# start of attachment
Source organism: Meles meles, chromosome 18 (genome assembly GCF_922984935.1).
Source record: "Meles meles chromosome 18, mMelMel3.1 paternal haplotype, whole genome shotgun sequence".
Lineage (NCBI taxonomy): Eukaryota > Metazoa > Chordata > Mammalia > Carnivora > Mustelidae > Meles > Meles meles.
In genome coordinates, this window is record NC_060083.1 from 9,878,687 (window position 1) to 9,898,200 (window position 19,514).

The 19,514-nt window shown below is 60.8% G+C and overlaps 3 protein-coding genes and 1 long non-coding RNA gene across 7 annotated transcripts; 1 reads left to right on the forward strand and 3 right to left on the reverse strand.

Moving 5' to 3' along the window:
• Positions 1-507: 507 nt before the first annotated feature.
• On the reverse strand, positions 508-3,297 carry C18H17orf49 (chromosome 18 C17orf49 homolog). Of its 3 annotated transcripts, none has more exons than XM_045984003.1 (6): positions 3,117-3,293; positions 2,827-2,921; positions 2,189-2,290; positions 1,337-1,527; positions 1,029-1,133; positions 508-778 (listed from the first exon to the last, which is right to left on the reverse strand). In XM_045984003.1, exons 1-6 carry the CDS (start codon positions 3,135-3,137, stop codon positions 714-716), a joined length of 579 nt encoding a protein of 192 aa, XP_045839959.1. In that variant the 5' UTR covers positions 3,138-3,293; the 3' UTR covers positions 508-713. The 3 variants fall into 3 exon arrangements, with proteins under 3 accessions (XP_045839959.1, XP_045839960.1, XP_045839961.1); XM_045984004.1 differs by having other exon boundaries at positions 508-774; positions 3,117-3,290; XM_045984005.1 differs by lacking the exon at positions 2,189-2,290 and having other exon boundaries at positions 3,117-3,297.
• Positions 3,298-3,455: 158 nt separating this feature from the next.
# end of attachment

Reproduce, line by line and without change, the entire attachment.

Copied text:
Source organism: Meles meles, chromosome 18 (genome assembly GCF_922984935.1).
Source record: "Meles meles chromosome 18, mMelMel3.1 paternal haplotype, whole genome shotgun sequence".
Lineage (NCBI taxonomy): Eukaryota > Metazoa > Chordata > Mammalia > Carnivora > Mustelidae > Meles > Meles meles.
In genome coordinates, this window is record NC_060083.1 from 9,878,687 (window position 1) to 9,898,200 (window position 19,514).

The 19,514-nt window shown below is 60.8% G+C and overlaps 3 protein-coding genes and 1 long non-coding RNA gene across 7 annotated transcripts; 1 reads left to right on the forward strand and 3 right to left on the reverse strand.

Moving 5' to 3' along the window:
• Positions 1-507: 507 nt before the first annotated feature.
• On the reverse strand, positions 508-3,297 carry C18H17orf49 (chromosome 18 C17orf49 homolog). Of its 3 annotated transcripts, none has more exons than XM_045984003.1 (6): positions 3,117-3,293; positions 2,827-2,921; positions 2,189-2,290; positions 1,337-1,527; positions 1,029-1,133; positions 508-778 (listed from the first exon to the last, which is right to left on the reverse strand). In XM_045984003.1, exons 1-6 carry the CDS (start codon positions 3,135-3,137, stop codon positions 714-716), a joined length of 579 nt encoding a protein of 192 aa, XP_045839959.1. In that variant the 5' UTR covers positions 3,138-3,293; the 3' UTR covers positions 508-713. The 3 variants fall into 3 exon arrangements, with proteins under 3 accessions (XP_045839959.1, XP_045839960.1, XP_045839961.1); XM_045984004.1 differs by having other exon boundaries at positions 508-774; positions 3,117-3,290; XM_045984005.1 differs by lacking the exon at positions 2,189-2,290 and having other exon boundaries at positions 3,117-3,297.
• Positions 3,298-3,455: 158 nt separating this feature from the next.